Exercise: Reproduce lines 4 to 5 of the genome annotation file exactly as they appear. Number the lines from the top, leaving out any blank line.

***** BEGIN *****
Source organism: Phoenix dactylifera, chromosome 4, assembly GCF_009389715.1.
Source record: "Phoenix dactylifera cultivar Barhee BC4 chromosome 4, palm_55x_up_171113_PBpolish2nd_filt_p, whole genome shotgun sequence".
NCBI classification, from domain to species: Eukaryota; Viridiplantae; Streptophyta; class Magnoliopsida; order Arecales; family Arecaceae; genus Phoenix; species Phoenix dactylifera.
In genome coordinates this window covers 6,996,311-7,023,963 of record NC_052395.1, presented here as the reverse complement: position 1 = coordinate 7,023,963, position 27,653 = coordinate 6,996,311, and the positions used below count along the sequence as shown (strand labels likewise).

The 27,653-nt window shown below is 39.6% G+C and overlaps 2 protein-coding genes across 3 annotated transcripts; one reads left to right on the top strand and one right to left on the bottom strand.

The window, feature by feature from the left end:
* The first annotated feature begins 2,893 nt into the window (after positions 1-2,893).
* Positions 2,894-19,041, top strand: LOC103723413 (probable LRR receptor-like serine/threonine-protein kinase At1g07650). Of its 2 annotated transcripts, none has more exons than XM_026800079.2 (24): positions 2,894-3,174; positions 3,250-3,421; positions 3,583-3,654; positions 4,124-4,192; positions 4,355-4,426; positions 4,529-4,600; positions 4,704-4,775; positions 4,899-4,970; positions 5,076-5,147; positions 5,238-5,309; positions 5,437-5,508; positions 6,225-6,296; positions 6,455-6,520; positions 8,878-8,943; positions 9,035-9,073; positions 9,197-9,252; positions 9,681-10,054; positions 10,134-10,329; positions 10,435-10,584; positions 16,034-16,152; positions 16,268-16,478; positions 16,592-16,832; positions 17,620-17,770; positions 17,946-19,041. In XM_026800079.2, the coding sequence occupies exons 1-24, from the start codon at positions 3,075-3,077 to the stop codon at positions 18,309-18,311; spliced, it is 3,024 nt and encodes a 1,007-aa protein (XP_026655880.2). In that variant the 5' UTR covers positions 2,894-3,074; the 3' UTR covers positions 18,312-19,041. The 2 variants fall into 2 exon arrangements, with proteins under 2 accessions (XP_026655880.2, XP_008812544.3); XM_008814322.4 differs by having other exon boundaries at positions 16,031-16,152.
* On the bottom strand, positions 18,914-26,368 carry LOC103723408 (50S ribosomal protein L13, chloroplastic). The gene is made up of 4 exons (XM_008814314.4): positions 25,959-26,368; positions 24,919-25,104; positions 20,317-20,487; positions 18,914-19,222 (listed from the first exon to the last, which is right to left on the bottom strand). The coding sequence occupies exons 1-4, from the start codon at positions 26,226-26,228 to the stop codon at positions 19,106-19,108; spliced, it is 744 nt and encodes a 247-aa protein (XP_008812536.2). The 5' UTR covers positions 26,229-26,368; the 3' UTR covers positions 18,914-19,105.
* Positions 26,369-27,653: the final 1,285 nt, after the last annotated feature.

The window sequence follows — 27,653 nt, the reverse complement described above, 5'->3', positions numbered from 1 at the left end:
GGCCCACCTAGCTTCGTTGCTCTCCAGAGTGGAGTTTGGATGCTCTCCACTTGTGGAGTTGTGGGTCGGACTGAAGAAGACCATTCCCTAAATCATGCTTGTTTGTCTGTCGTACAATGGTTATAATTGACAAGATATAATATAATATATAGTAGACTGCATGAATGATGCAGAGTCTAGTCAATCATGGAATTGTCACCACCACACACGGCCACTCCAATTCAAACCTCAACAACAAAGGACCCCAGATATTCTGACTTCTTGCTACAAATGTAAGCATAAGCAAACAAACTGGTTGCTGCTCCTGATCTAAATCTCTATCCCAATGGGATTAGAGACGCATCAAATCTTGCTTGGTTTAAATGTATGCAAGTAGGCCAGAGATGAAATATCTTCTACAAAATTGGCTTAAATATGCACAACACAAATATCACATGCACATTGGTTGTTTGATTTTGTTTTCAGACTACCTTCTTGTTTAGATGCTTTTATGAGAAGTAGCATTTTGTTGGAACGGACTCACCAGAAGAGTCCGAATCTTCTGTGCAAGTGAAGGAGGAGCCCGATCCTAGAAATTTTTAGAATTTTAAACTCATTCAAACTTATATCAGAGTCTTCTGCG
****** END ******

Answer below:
In genome coordinates this window covers 6,996,311-7,023,963 of record NC_052395.1, presented here as the reverse complement: position 1 = coordinate 7,023,963, position 27,653 = coordinate 6,996,311, and the positions used below count along the sequence as shown (strand labels likewise).

The 27,653-nt window shown below is 39.6% G+C and overlaps 2 protein-coding genes across 3 annotated transcripts; one reads left to right on the top strand and one right to left on the bottom strand.